The company gave me congratulatory money and a honeymoon vacation, and when I announced the occasion to my colleagues from my department, everyone congratulated me. We had a celebration party and I even received gifts.

I had not dreamt of such a happy event happening to me.

Time has passed since then, and although the fact that we were only strangers under the Japanese law felt awkward, I was satisfied with our visits to each other and days spent together.

I was then transferred again, this time to return to my hometown. Finally, we could live together after our marriage under the British law. Since our new house was rented out by my company, I became the head of the household on documents, and our life as a couple started.

After moving in, we went to the ward office to update my residence card. There was a section on the application form to specify the other resident’s “relationship with the head of household” and I wondered what I should write. When I submitted it without filling in the section, the staff at the desk asked me, “What is the relationship between you two?”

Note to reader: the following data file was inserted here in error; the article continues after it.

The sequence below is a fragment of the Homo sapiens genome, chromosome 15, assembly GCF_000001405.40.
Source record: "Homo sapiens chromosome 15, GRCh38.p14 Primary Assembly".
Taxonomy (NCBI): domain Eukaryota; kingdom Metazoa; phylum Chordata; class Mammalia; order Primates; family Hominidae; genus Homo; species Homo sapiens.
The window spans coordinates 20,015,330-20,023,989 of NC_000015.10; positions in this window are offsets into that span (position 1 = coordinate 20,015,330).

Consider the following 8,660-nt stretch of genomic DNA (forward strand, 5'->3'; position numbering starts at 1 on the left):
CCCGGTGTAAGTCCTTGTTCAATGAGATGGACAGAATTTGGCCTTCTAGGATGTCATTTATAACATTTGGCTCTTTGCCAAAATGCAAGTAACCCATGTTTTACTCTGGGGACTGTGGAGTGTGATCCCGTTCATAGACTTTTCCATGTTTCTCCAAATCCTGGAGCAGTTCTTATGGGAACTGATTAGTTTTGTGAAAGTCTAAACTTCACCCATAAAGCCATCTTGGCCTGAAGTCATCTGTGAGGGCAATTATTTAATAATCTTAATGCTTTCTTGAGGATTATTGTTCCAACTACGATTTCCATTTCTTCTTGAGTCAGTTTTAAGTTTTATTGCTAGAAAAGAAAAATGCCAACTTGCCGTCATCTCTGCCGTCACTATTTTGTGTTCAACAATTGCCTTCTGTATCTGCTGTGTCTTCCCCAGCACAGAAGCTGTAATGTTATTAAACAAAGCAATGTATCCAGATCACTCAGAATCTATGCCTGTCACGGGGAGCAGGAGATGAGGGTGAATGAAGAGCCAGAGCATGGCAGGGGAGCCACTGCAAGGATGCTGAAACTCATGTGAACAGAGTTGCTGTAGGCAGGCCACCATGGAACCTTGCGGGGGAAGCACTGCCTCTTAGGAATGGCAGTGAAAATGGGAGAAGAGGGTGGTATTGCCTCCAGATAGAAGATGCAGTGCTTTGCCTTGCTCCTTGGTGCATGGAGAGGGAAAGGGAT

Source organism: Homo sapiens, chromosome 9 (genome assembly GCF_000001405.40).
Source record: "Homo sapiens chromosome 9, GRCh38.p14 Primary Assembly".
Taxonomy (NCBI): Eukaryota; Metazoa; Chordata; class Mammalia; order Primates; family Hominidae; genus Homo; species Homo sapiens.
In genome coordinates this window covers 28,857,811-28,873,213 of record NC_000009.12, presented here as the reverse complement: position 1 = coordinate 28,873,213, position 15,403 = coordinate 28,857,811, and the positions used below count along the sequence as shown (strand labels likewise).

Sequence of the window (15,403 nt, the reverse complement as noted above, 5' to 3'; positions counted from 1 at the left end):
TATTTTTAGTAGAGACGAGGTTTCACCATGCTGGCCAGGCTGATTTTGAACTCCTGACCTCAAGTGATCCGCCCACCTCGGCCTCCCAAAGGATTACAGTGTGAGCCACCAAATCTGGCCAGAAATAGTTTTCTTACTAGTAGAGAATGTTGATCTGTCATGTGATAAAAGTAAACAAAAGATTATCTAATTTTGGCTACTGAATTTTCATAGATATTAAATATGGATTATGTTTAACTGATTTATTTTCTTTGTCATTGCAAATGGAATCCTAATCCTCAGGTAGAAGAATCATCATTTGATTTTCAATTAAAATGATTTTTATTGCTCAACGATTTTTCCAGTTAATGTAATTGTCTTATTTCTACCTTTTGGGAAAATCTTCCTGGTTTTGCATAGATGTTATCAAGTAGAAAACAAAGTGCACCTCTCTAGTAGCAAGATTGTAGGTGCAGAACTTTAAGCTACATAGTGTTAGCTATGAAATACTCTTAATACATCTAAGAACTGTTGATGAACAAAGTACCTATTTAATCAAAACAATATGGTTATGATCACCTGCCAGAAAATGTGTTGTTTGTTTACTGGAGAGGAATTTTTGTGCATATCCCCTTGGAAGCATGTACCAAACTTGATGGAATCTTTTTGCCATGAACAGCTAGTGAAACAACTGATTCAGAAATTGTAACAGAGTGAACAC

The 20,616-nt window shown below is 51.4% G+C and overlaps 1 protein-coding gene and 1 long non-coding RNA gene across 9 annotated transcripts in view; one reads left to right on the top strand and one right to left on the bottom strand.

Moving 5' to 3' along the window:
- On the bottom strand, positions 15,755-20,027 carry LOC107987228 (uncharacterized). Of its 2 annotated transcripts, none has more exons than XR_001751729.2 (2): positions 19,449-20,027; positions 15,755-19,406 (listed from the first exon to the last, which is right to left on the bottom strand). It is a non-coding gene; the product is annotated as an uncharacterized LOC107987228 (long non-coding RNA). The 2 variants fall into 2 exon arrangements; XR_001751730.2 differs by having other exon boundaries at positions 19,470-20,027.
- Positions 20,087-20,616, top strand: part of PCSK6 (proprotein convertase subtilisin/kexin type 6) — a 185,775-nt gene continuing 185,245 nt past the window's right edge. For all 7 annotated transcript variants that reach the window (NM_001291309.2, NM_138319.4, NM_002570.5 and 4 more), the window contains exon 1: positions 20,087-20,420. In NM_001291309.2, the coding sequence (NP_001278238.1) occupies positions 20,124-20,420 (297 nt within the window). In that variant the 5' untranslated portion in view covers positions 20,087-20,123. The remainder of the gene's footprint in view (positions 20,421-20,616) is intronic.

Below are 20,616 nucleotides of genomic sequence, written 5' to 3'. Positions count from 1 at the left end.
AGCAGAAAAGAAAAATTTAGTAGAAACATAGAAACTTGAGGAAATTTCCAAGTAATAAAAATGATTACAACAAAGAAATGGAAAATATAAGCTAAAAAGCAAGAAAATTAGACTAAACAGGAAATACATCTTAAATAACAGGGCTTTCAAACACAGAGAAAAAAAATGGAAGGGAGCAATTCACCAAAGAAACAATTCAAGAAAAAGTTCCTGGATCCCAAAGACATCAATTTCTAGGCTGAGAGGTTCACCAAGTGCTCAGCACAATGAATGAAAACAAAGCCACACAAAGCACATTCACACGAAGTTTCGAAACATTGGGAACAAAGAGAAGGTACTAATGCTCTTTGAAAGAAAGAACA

Upon contemplating what to say I decided to go with “We are good friends”, to which the staff said, “Then write it down as a housemate.”

We were telling our close friends that we were married under the British law despite living apart, and I was shocked that a third party could yet again declare that we were not family in Japan, where we were now living together for the first time.

Currently in December 2020, more than 60 local governments in Japan have approved the partnership system. However, because the partnership system in Japan is an ordinance or outline unique to each local government, it is not legally binding and different from common-law and civil marriages of the heterosexual couples.

Copy right ©️ Shibuya-ward Certified NPO / Nijiiro Diversity 2020